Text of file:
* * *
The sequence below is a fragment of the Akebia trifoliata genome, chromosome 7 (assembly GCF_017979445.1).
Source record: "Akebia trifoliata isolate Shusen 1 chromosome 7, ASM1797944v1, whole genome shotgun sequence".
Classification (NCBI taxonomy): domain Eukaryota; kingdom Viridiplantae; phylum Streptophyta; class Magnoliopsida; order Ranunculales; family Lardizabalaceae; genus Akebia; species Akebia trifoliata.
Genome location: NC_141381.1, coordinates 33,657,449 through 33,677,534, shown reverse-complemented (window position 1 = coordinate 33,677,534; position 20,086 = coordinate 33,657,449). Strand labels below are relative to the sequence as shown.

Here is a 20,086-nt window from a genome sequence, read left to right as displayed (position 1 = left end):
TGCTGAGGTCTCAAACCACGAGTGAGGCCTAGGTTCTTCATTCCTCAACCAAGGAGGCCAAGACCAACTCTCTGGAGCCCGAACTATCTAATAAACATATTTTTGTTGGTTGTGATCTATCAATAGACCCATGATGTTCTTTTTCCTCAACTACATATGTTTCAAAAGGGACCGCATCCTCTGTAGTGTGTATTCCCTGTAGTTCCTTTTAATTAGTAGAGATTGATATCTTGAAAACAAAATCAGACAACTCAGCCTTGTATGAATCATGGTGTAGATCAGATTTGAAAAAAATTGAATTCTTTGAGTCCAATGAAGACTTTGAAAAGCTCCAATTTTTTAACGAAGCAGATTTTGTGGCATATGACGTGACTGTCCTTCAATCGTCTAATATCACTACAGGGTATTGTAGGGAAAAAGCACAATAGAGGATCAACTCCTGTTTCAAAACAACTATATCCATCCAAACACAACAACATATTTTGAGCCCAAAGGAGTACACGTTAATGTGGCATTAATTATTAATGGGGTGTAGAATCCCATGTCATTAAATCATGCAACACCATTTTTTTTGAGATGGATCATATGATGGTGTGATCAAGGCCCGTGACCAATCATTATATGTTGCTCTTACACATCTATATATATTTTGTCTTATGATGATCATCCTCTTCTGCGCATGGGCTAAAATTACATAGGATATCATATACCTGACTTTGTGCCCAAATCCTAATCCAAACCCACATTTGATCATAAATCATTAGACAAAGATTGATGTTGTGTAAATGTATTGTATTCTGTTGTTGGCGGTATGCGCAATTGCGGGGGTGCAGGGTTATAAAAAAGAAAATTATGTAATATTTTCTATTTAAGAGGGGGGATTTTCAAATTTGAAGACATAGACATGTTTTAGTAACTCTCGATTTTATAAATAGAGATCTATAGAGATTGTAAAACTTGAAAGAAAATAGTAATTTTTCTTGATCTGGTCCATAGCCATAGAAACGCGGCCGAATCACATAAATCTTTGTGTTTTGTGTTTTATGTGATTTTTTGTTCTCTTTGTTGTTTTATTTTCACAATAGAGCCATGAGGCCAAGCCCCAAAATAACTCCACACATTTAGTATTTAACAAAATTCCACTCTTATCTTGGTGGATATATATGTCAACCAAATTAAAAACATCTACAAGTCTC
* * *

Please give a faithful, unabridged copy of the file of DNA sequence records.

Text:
The sequence below is a fragment of the Akebia trifoliata genome, chromosome 7 (assembly GCF_017979445.1).
Source record: "Akebia trifoliata isolate Shusen 1 chromosome 7, ASM1797944v1, whole genome shotgun sequence".
Classification (NCBI taxonomy): domain Eukaryota; kingdom Viridiplantae; phylum Streptophyta; class Magnoliopsida; order Ranunculales; family Lardizabalaceae; genus Akebia; species Akebia trifoliata.
Genome location: NC_141381.1, coordinates 33,657,449 through 33,677,534, shown reverse-complemented (window position 1 = coordinate 33,677,534; position 20,086 = coordinate 33,657,449). Strand labels below are relative to the sequence as shown.

Here is a 20,086-nt window from a genome sequence, read left to right as displayed (position 1 = left end):
TGCTGAGGTCTCAAACCACGAGTGAGGCCTAGGTTCTTCATTCCTCAACCAAGGAGGCCAAGACCAACTCTCTGGAGCCCGAACTATCTAATAAACATATTTTTGTTGGTTGTGATCTATCAATAGACCCATGATGTTCTTTTTCCTCAACTACATATGTTTCAAAAGGGACCGCATCCTCTGTAGTGTGTATTCCCTGTAGTTCCTTTTAATTAGTAGAGATTGATATCTTGAAAACAAAATCAGACAACTCAGCCTTGTATGAATCATGGTGTAGATCAGATTTGAAAAAAATTGAATTCTTTGAGTCCAATGAAGACTTTGAAAAGCTCCAATTTTTTAACGAAGCAGATTTTGTGGCATATGACGTGACTGTCCTTCAATCGTCTAATATCACTACAGGGTATTGTAGGGAAAAAGCACAATAGAGGATCAACTCCTGTTTCAAAACAACTATATCCATCCAAACACAACAACATATTTTGAGCCCAAAGGAGTACACGTTAATGTGGCATTAATTATTAATGGGGTGTAGAATCCCATGTCATTAAATCATGCAACACCATTTTTTTTGAGATGGATCATATGATGGTGTGATCAAGGCCCGTGACCAATCATTATATGTTGCTCTTACACATCTATATATATTTTGTCTTATGATGATCATCCTCTTCTGCGCATGGGCTAAAATTACATAGGATATCATATACCTGACTTTGTGCCCAAATCCTAATCCAAACCCACATTTGATCATAAATCATTAGACAAAGATTGATGTTGTGTAAATGTATTGTATTCTGTTGTTGGCGGTATGCGCAATTGCGGGGGTGCAGGGTTATAAAAAAGAAAATTATGTAATATTTTCTATTTAAGAGGGGGGATTTTCAAATTTGAAGACATAGACATGTTTTAGTAACTCTCGATTTTATAAATAGAGATCTATAGAGATTGTAAAACTTGAAAGAAAATAGTAATTTTTCTTGATCTGGTCCATAGCCATAGAAACGCGGCCGAATCACATAAATCTTTGTGTTTTGTGTTTTATGTGATTTTTTGTTCTCTTTGTTGTTTTATTTTCACAATAGAGCCATGAGGCCAAGCCCCAAAATAACTCCACACATTTAGTATTTAACAAAATTCCACTCTTATCTTGGTGGATATATATGTCAACCAAATTAAAAACATCTACAAGTCTC